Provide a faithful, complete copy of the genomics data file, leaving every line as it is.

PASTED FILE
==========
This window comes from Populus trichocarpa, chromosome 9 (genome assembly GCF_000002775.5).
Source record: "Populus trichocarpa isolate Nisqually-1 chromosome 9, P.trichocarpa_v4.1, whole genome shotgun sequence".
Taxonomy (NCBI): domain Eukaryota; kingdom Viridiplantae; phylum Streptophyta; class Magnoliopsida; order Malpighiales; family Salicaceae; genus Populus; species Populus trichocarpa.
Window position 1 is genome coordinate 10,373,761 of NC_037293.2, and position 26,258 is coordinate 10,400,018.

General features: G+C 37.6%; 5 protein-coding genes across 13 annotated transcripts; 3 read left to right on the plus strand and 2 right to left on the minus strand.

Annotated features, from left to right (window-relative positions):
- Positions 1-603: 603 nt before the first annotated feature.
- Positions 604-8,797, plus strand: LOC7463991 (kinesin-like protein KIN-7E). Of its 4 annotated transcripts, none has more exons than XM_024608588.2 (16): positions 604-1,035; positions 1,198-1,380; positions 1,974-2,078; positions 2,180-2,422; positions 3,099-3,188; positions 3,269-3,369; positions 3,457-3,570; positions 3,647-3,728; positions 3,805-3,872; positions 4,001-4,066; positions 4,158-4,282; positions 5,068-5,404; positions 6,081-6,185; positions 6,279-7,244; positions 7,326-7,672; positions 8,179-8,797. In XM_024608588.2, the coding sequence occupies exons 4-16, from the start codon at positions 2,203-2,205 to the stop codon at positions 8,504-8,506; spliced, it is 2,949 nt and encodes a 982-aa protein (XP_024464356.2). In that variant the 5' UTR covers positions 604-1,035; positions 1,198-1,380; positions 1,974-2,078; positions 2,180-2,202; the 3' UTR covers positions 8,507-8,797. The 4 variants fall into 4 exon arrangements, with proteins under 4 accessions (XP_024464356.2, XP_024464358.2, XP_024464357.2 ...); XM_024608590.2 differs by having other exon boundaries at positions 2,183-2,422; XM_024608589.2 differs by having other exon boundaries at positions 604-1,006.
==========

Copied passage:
This window comes from Populus trichocarpa, chromosome 9 (genome assembly GCF_000002775.5).
Source record: "Populus trichocarpa isolate Nisqually-1 chromosome 9, P.trichocarpa_v4.1, whole genome shotgun sequence".
Taxonomy (NCBI): domain Eukaryota; kingdom Viridiplantae; phylum Streptophyta; class Magnoliopsida; order Malpighiales; family Salicaceae; genus Populus; species Populus trichocarpa.
Window position 1 is genome coordinate 10,373,761 of NC_037293.2, and position 26,258 is coordinate 10,400,018.

General features: G+C 37.6%; 5 protein-coding genes across 13 annotated transcripts; 3 read left to right on the plus strand and 2 right to left on the minus strand.

Annotated features, from left to right (window-relative positions):
- Positions 1-603: 603 nt before the first annotated feature.
- Positions 604-8,797, plus strand: LOC7463991 (kinesin-like protein KIN-7E). Of its 4 annotated transcripts, none has more exons than XM_024608588.2 (16): positions 604-1,035; positions 1,198-1,380; positions 1,974-2,078; positions 2,180-2,422; positions 3,099-3,188; positions 3,269-3,369; positions 3,457-3,570; positions 3,647-3,728; positions 3,805-3,872; positions 4,001-4,066; positions 4,158-4,282; positions 5,068-5,404; positions 6,081-6,185; positions 6,279-7,244; positions 7,326-7,672; positions 8,179-8,797. In XM_024608588.2, the coding sequence occupies exons 4-16, from the start codon at positions 2,203-2,205 to the stop codon at positions 8,504-8,506; spliced, it is 2,949 nt and encodes a 982-aa protein (XP_024464356.2). In that variant the 5' UTR covers positions 604-1,035; positions 1,198-1,380; positions 1,974-2,078; positions 2,180-2,202; the 3' UTR covers positions 8,507-8,797. The 4 variants fall into 4 exon arrangements, with proteins under 4 accessions (XP_024464356.2, XP_024464358.2, XP_024464357.2 ...); XM_024608590.2 differs by having other exon boundaries at positions 2,183-2,422; XM_024608589.2 differs by having other exon boundaries at positions 604-1,006.